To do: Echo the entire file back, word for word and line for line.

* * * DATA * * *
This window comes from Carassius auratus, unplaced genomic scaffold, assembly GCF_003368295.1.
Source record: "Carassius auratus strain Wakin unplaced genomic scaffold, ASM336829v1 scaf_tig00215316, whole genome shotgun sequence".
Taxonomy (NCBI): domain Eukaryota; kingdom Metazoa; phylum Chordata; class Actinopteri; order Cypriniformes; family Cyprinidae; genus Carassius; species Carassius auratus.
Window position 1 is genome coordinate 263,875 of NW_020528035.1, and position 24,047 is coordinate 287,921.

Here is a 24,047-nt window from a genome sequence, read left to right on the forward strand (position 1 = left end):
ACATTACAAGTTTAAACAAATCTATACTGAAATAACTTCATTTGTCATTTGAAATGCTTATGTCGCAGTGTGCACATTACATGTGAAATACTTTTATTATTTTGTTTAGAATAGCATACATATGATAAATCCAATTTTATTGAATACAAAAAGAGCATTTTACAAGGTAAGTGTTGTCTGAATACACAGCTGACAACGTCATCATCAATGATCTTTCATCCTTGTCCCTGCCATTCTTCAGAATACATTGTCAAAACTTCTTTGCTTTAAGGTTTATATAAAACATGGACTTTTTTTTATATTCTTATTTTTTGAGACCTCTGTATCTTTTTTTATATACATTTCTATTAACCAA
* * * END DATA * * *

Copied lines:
This window comes from Carassius auratus, unplaced genomic scaffold, assembly GCF_003368295.1.
Source record: "Carassius auratus strain Wakin unplaced genomic scaffold, ASM336829v1 scaf_tig00215316, whole genome shotgun sequence".
Taxonomy (NCBI): domain Eukaryota; kingdom Metazoa; phylum Chordata; class Actinopteri; order Cypriniformes; family Cyprinidae; genus Carassius; species Carassius auratus.
Window position 1 is genome coordinate 263,875 of NW_020528035.1, and position 24,047 is coordinate 287,921.

Here is a 24,047-nt window from a genome sequence, read left to right on the forward strand (position 1 = left end):
ACATTACAAGTTTAAACAAATCTATACTGAAATAACTTCATTTGTCATTTGAAATGCTTATGTCGCAGTGTGCACATTACATGTGAAATACTTTTATTATTTTGTTTAGAATAGCATACATATGATAAATCCAATTTTATTGAATACAAAAAGAGCATTTTACAAGGTAAGTGTTGTCTGAATACACAGCTGACAACGTCATCATCAATGATCTTTCATCCTTGTCCCTGCCATTCTTCAGAATACATTGTCAAAACTTCTTTGCTTTAAGGTTTATATAAAACATGGACTTTTTTTTATATTCTTATTTTTTGAGACCTCTGTATCTTTTTTTATATACATTTCTATTAACCAA